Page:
FIRST AID...for Funnel-Web Spider Bite
The patient should be kept calm and rested; all undue movement should be avoided.
Reassure the patient - their life is not in danger - an anti-venom is available at the hospital.
A pressure/immobilisation bandage should be firmly applied (but not tight) wrapping the entire limb bitten - similar as for a sprained ankle. This compresses the tissue, thus reducing the flow of venom along the limbs - as illustrated by the pictures below.
A second bandage can be applied to immobilise the affected limb using a splint. This will minimise movement of the muscle of the affected limb in order to reduce the rate of blood flow and venom therein to the vital organs of the body.
Seek Medical Aid immediately. Call the AMBULANCE phone 000 rather than transport the victim.
Symptoms of a Funnel-Web Spider Bite
If safe to do so, collect the spider for identification.
Unlike snake bites, the person feels great pain at the site of the bite.
Nausea and abdominal pain follow.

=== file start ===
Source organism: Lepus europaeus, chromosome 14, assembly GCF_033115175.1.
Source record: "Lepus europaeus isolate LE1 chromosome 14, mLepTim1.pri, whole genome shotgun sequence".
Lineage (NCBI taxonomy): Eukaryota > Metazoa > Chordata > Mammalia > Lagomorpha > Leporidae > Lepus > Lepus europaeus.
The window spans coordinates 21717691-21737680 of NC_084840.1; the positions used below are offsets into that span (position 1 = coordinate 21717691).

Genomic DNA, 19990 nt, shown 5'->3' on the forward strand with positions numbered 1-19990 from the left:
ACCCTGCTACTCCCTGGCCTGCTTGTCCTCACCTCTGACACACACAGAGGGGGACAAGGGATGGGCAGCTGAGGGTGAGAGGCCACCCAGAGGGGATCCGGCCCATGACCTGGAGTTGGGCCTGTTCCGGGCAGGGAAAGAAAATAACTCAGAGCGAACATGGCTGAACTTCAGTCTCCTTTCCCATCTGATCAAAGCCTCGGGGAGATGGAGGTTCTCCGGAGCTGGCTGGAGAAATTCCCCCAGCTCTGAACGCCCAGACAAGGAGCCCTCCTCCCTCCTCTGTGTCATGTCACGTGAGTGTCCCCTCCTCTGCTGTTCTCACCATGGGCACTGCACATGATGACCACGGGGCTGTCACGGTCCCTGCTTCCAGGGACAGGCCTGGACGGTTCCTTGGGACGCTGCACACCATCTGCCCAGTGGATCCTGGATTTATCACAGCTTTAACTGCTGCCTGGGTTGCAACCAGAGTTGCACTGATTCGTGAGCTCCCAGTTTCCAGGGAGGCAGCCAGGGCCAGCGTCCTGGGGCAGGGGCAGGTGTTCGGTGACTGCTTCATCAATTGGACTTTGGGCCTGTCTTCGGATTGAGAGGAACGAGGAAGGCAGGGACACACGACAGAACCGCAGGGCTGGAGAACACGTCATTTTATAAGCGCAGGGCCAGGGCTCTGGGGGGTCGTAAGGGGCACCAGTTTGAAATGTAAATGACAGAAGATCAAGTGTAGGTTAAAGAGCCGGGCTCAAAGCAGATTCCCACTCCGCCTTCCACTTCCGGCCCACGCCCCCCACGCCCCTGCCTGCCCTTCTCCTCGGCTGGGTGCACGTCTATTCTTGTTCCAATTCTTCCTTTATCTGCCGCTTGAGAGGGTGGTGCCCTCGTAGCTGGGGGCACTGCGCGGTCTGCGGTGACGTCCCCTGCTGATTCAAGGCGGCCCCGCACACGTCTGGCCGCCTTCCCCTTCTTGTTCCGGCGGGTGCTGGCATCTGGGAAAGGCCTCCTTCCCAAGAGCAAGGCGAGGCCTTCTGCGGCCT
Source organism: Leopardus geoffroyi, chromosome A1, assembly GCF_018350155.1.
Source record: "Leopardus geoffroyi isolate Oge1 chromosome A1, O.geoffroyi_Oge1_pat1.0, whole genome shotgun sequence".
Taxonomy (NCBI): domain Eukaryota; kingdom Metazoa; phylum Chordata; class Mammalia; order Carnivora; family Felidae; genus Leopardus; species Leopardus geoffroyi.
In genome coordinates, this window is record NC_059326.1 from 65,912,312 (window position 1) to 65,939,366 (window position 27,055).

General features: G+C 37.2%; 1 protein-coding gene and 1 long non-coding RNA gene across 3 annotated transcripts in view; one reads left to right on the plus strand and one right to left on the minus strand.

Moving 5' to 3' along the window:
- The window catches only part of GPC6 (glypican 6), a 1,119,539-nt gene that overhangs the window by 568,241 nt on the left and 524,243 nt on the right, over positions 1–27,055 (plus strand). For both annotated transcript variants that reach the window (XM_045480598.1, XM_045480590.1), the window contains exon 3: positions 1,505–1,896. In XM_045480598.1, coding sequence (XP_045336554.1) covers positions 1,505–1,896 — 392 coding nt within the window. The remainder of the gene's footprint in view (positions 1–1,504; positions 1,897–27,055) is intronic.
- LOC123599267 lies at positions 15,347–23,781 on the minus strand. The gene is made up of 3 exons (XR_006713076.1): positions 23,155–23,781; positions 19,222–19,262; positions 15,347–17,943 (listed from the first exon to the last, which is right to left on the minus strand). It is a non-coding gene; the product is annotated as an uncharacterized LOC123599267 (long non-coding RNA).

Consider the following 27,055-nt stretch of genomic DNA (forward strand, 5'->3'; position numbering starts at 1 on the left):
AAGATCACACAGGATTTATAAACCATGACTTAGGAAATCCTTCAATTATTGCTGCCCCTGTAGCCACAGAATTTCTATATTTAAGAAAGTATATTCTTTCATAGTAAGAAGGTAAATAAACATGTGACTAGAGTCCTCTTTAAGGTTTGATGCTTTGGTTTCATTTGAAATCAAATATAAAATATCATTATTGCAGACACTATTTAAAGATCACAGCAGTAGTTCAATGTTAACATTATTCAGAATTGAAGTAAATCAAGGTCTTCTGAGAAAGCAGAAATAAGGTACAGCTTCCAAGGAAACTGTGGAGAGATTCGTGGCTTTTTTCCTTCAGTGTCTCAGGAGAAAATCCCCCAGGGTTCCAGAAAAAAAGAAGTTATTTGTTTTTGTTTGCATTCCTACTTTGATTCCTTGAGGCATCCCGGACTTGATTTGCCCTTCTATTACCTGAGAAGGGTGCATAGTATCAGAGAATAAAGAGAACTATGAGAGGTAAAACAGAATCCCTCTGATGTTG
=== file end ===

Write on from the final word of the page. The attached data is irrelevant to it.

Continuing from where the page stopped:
The person will also experience difficulty in breathing and a general weakness or numbness of the muscles.
The body also secretes heavily in several areas.
Profuse sweating is usually obvious, along with excessive saliva production.
Heavy coughing is also common.
Virtually all major hospitals in "Funnel-web Country" carry an effective anti-venom.
Provided a pressure/immobilisation method has been applied soon after the bite and medical attention sought quickly, a few days in the hospital is the usual outcome with complete recovery.
FIRST AID...for Red-Back & Other Spider Bites
As the venom of the red-back and other spiders moves very slowly, any attempt to restrict its progress would only serve to increase the associated pain, which can be excruciating. Do not bandage (except for funnel-web spider bite - see above).
Symptoms of Venomous Spider Bites
The patient should be kept calm and reassured; all undue movement should be avoided.
Use an ice-pack on the bite site to reduce the swelling.
Medical First Aid should be sought immediately. Many hospitals and ambulance vehicles carry the Red-back anti-venom. If safe to do so, take the spider to the hospital for identification.
The fangs of a Red-Back Spider are tiny and it's bite may often go unnoticed, but, often a sharp pin-prick may be felt. This is generally followed by severe pain at the site of the bite, leading to more general pain.
Other symptoms of venomous spider bites include headache, nausea, vomiting, dizziness, abdominal pain, and partial loss of muscle control.
Sweating occurs in varying degrees, particularly around site of the bite.
Swelling of the affected area is common, as is a quickening of the heart-beat.
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